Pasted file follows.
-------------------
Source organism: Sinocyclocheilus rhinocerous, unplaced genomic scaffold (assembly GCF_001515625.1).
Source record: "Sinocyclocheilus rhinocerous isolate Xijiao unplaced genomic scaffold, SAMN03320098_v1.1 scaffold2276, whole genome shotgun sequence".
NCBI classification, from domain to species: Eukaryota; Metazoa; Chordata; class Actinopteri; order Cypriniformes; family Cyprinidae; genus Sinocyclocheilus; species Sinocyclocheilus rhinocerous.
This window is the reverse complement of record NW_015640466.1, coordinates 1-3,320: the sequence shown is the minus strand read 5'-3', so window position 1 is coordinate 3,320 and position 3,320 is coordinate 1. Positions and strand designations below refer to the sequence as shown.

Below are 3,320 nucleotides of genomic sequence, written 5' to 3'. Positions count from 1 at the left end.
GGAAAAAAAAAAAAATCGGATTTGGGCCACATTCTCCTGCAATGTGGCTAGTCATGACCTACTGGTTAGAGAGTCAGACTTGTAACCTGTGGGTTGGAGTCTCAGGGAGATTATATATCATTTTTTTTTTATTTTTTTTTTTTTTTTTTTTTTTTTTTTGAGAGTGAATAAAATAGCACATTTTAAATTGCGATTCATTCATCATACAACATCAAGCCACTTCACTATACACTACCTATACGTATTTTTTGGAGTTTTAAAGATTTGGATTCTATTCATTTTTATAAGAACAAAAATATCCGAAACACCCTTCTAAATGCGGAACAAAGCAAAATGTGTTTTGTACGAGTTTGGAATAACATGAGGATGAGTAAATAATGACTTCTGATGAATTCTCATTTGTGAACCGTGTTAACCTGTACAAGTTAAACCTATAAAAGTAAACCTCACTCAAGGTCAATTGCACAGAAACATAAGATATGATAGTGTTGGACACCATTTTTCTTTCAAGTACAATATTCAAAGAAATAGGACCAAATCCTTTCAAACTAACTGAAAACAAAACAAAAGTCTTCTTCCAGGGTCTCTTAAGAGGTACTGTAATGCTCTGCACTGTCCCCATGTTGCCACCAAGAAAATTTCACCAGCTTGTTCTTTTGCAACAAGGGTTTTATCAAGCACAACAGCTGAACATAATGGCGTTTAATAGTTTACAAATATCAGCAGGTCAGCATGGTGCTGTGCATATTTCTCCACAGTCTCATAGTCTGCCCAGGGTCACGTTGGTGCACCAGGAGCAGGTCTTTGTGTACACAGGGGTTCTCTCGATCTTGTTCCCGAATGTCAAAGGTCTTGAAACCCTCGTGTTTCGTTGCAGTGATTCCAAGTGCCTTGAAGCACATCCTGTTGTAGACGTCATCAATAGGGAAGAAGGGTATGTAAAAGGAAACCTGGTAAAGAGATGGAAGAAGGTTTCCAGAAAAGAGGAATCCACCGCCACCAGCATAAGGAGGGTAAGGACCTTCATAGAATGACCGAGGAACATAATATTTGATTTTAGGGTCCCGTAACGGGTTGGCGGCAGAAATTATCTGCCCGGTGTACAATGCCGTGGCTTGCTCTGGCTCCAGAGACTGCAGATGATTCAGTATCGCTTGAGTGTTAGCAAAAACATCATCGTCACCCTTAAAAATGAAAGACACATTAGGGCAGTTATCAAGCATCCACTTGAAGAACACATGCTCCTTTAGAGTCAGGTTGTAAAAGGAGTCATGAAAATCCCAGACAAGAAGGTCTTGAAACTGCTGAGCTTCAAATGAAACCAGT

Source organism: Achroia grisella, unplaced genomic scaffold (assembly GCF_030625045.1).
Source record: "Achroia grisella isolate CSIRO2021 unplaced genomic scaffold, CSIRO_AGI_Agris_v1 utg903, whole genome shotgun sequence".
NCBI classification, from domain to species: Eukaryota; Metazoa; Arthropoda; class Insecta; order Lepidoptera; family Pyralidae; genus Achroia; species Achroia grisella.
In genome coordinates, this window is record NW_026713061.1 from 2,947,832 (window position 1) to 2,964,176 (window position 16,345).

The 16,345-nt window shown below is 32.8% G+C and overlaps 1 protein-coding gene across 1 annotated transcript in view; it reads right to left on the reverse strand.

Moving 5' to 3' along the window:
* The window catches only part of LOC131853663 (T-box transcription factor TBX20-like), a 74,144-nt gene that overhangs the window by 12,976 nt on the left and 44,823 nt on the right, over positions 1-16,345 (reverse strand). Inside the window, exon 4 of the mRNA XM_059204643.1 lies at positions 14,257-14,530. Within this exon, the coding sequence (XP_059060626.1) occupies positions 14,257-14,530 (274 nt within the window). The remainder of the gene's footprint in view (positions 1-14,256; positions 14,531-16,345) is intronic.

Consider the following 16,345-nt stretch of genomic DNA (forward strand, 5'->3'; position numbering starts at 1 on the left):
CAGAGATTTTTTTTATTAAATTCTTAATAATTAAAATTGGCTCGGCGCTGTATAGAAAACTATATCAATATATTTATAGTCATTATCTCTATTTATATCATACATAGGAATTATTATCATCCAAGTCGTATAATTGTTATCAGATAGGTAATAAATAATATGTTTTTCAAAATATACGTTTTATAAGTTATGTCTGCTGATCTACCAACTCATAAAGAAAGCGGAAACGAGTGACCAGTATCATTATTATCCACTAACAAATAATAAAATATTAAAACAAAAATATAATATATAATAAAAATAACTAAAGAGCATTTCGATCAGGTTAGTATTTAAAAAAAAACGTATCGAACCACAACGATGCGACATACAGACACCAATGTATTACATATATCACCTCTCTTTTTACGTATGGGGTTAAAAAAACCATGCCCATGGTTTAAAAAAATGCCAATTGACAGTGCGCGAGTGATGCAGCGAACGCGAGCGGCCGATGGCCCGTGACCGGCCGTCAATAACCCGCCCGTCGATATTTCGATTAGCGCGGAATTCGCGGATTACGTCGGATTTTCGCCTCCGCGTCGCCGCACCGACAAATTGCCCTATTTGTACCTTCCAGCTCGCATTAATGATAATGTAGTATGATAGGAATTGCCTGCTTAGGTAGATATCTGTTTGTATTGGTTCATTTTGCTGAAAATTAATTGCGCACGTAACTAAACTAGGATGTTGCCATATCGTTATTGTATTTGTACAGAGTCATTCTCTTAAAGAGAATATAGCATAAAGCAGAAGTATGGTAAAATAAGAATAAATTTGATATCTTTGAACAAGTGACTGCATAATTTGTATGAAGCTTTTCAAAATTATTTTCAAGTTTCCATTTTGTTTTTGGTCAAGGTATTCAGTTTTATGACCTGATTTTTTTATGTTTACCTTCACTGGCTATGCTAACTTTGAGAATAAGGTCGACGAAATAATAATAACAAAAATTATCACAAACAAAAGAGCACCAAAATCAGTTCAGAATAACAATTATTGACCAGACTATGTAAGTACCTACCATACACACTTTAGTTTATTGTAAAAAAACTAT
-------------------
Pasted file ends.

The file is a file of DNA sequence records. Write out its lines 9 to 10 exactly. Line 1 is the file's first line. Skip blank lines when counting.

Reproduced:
NCBI classification, from domain to species: Eukaryota; Metazoa; Arthropoda; class Insecta; order Lepidoptera; family Pyralidae; genus Achroia; species Achroia grisella.
In genome coordinates, this window is record NW_026713061.1 from 2,947,832 (window position 1) to 2,964,176 (window position 16,345).